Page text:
I couldn’t wait.Â The long-awaited Sowden Oskar pot arrived, as beautiful in person as anticipated.Â I was impatient to try coffee brewed using what Sowden calls their “SoftBrew” method.
Let’s start with the superficial.Â Clean, modern, simple lines, white porcelain, definitely an eye pleaser, worthy of being on display, as opposed to hiding in the cupboard.Â On the inside, a stainless steel filter.Â No plastic parts.Â Why hasn’t anyone thought of this before?
Brewing the coffee was simple, basically uses the same basic idea as a french press, except for, um, no pressing.Â The coffee benefits from full contact with the water, give it a quick stir for maximum extraction, then steep, four to eight minutes.Â I admit it, I was impressed.Â Of course, with any brew method, the trick is keeping the water at the desired temperature during the brewing.Â I won’t go into that now, that’s a different article.Â One thing I’m not a fan of is the sludge you get with french press.Â While the SoftBrew method doesn’t brew clear coffee, the microscopic holes punched into the very thin stainless steel filter does a decent job, even when using a fine grind, which you could never do with a french press.Â If you don’t like sediment in your cup, stick to traditional filtered methods.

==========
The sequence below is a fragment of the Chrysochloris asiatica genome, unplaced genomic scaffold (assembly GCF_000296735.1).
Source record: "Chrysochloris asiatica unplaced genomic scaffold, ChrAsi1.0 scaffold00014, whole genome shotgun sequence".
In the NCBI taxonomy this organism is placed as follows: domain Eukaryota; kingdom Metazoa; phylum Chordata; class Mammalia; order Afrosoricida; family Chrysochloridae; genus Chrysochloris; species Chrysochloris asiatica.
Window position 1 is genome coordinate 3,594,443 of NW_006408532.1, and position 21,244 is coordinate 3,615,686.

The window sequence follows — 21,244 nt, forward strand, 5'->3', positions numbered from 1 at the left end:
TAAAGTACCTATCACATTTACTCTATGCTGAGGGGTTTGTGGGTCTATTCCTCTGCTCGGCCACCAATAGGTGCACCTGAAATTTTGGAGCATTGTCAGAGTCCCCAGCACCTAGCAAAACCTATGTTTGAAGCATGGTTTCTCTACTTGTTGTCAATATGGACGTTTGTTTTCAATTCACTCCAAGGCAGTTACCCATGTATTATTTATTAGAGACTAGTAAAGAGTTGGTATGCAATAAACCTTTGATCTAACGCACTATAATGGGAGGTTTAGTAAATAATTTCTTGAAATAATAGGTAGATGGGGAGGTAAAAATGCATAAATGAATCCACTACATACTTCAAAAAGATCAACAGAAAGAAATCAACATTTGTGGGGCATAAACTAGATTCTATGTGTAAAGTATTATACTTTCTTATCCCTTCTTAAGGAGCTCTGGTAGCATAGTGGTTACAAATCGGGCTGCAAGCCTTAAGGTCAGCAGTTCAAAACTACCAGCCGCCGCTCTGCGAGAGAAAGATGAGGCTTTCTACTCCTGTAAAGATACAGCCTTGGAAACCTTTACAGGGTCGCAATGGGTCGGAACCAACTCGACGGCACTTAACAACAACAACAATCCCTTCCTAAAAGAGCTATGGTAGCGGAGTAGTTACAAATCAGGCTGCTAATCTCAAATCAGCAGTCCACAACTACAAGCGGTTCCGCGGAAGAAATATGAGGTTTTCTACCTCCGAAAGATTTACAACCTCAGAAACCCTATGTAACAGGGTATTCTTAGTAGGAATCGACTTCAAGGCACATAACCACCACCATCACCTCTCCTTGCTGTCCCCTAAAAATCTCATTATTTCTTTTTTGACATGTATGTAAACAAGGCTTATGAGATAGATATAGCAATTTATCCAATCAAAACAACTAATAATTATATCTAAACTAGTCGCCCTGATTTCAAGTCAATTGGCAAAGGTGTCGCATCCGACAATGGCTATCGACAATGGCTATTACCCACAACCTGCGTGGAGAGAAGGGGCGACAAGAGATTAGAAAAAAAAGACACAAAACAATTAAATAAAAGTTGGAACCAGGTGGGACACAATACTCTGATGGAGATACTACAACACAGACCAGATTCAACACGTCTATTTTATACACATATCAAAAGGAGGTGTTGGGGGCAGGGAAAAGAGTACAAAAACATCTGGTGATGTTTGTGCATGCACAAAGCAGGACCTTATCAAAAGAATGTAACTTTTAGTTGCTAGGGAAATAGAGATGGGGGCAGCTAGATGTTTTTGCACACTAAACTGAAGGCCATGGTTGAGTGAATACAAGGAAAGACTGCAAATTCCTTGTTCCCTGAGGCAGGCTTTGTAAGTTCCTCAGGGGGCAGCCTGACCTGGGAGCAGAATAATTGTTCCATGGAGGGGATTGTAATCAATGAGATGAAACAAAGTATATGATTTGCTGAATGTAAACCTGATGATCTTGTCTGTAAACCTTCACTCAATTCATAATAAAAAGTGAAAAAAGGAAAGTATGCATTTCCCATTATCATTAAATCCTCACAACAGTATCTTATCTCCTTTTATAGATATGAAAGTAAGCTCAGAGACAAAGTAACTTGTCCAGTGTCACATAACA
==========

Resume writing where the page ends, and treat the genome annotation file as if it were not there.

A word about cleaning.Â I hate cleaning french press pots, it’s the primary reason why I don’t use one, the second being that inevitably, the mud that ends up at the bottom of each mug is too much for me.Â While not as easy as cleaning up after a paper filter, of course, the SoftBrew filter is waaaaay easier to clean than the typical french press mesh and mechanical parts.Â So, several points on that front.
I’m the lone coffee-drinker in the house, so I’m always on the hunt for efficient and optimized small-batch brewing.Â Drip is acceptable for full pots when an army of visitors have descended upon your home; not great for two to four cups, I’ve found that you need to use proportionally more coffee per cup of water, so that the decreased amount of water gets enough contact with the grinds to produce a proper brew.Â My beloved Chemex will be benched for now, waiting for when I’m feeling like a clear, bright cup of Joe.Â For now Oskar is my new go-to.
The Oskar Coffee Maker comes in 4-, 8-, and 12-cup capacities.Â I have the 4 and 8, the 4-cup is my everyday brewer, the 8-cup for when I have a coffee-drinker guest or two.Â Sowden says you can use their SoftBrew method to cold brew coffee overnight.Â I’ll try that next, since I am a fan of iced lattes most months of the year.
Incidentally, my 8-cup Oskar has also come in very handy as a tea pot, since the SO does partake in tea (not a fan of coffee, though).Â Oskar doubles very nicely as a teapot, the awesome filter keeps loose tea contained quite nicely, and because I love the way it looks, I even use it without the filter when using bagged tea.Â Since I ordered both of my Oskar Coffee Makers, I’ve noticed Sowden has introduced two teapots, an Oskar Tea Maker (not to be confused with the coffee maker as they look entirely different), and the Penrose Tea Maker.Â Both Tea Makers come in 1/2 and 1 liter sizes, which roughly works out to about 2- and 4-cup capacities.Â Would be interesting to see if the filters are the same, and whether the teapots can double as coffee makers in a pinch.Â In which case, the main differences would be aesthetics and capacity.
Thank you, George Sowden, for infusing pure design and bringing back simplicity to the ritual of brewing coffee.